There were four initial designs. Each of the four were pretty different from each other. They were all pretty cool, [but] some felt more "Wild" than others. We narrowed it from there and Reebok came back with a second round that was pretty close to the final product. I think we only had one minor tweak. From there we requested three prototypes for the camera tests and focus groups.
[But] I think we'll keep the original designs for "Eyes Only" at Wild HQ.
Well I tried, right? Still, interesting to hear the white jersey almost wasn't white. #WheatHot?
How was the new sweater designed?
We've heard from other teams in the past about who had the most influence over a new design. For the Stars, it was the owner, who wanted a color to "own." For the Sharks, it was about player comfort. So I wanted to know who the driving force was for the Wild.
Obviously, we count on fan feedback as a litmus test on how well the jersey will be accepted and how well it will sell. Home jerseys sell best, but we still wanted a [road] jersey that fans would be proud to wear.
Team management and hockey operations also were shown the new designs and their feedback was put into the mix. The first players to see the jersey were Zach Parise and Josh Harding when we did the photo shoot. They both really liked the look.
The next logical question was, who came up with the design? Reebok or the Wild's own staff? And what was the inspiration? Matt explained:
My internal creative team worked up some designs and sent them to Reebok as a starting point. Then we had a kick-off conference call with the Reebok design team and the NHL.
We really only had two or three constraints on the design. No new logos. The primary mark should stay on the front. And we'd like to keep the red collar insert with laces [found] on our other two jerseys.
Reebok did some good historical research on Minnesota teams to pull some elements for the initial designs. There were a lot of stripes. Some pretty cool stuff we hadn't thought of internally. But simple is best.
"Keep it clean" was the direction we aimed them after the initial concepts.
The words that immediately came to mind when I saw the final design: clean, tasteful and classic. So if I'm any kind of barometer, I'd say they achieved their goal.
The key feature of this jersey that makes it stand out above the club's existing uniforms is the squared-off shoulder yoke. But I was more intrigued by the fact that the Hurricanes just introduced something similar on their new road sweater earlier this summer.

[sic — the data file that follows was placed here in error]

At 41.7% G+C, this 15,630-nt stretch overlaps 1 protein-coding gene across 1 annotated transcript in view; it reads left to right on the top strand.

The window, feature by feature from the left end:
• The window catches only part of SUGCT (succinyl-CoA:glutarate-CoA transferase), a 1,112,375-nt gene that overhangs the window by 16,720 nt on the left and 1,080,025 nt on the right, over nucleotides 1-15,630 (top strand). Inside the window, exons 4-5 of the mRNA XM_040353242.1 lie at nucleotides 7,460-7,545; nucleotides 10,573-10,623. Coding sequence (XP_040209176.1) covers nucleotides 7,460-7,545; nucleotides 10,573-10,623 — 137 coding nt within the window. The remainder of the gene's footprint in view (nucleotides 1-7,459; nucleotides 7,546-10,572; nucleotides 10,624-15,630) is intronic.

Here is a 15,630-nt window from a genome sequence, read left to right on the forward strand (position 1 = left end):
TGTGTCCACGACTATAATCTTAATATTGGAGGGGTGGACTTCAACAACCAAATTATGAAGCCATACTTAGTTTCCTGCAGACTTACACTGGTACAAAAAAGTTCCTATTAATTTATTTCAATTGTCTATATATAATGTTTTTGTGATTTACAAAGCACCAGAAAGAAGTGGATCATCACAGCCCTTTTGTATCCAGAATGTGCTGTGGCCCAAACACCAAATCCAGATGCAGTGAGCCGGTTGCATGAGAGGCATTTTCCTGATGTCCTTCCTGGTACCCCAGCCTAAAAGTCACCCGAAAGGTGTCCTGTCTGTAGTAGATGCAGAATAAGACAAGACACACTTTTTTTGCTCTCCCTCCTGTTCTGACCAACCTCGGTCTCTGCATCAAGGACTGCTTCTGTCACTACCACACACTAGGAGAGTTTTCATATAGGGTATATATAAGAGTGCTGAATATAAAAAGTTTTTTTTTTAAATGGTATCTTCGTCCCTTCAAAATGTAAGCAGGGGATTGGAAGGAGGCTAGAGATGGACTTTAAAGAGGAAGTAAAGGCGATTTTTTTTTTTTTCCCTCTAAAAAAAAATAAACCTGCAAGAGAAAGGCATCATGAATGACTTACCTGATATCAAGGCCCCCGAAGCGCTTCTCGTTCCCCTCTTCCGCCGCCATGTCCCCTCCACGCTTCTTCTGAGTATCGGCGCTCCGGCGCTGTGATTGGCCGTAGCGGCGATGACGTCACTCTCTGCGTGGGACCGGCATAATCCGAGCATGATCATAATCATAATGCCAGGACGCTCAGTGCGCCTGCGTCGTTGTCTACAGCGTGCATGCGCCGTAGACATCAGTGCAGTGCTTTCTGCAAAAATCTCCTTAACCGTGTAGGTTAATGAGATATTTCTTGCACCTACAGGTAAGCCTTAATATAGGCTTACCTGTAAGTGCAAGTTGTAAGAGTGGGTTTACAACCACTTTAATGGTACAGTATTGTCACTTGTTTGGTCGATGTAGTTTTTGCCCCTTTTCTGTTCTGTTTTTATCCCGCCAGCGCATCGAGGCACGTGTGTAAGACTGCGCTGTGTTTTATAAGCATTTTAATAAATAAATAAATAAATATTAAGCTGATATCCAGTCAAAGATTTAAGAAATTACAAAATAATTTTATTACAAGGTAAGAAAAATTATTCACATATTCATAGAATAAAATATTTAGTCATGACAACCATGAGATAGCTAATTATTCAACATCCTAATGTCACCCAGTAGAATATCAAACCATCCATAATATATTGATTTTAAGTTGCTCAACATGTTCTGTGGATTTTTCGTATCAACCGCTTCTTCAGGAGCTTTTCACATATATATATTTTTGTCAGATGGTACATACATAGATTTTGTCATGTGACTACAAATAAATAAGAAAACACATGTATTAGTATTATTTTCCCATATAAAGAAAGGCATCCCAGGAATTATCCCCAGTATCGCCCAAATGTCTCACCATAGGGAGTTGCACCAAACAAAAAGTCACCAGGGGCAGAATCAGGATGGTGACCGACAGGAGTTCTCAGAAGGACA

Reebok came up with that on their own. They have created some new collar/shoulder cuts, and this one was pretty unique, so we went with it. The red accent around the collar itself also came from Reebok.
Knew Reebok had to fit in somewhere. Now it's clear. And maybe Reebok has some fresh blood on their design team because this is a neat feature with a nice retro feel. The Stars were also apparently on the receiving end of one of these new "shoulder cuts" with their new road sweater, if you recall.
Any future changes planned?
My last question for Matt was one I've seen a lot from readers in the comments and on Twitter. Are there any plans to change either the home or alternate jersey in the future?
Not that I know of. We now have a grouping of jerseys that fit well together as a family. I think were good for a while.
I think so too. I have to give an enormous thanks to Matt Minnichsoffer for taking the time to answer these questions and to give us a little insight into the process.
If you have any other questions about the jersey, let me know and I may pass them on.
By the way, the reason that last question is being asked has to do with the traditionalist view that home and road jerseys should match — basically, be reversed versions of each other. That was addressed in the team's press release on Sunday.
“It was important for our organization to maintain the primary Wild mark on the new road sweater,” said Vice President of Brand Marketing, John Maher. “We feel the theme of the white jersey fits well into our family of jerseys and wanted this sweater to have a unique look instead of being a reverse of our existing red and green jerseys.”
So they wanted it to be different. Thus, there's no reason for them to alter the home sweater.
New sweater to debut during pre-season
Also in the press release was a debut date. The new white jersey will hit the ice in less than three weeks when the Wild go on the road to play the Jets on Sept. 19 during the pre-season.
Now, I'll leave you with some photos from the Wild's jersey unveiling at the Minnesota State Fair on Sunday morning courtesy of Dean Thibodeau.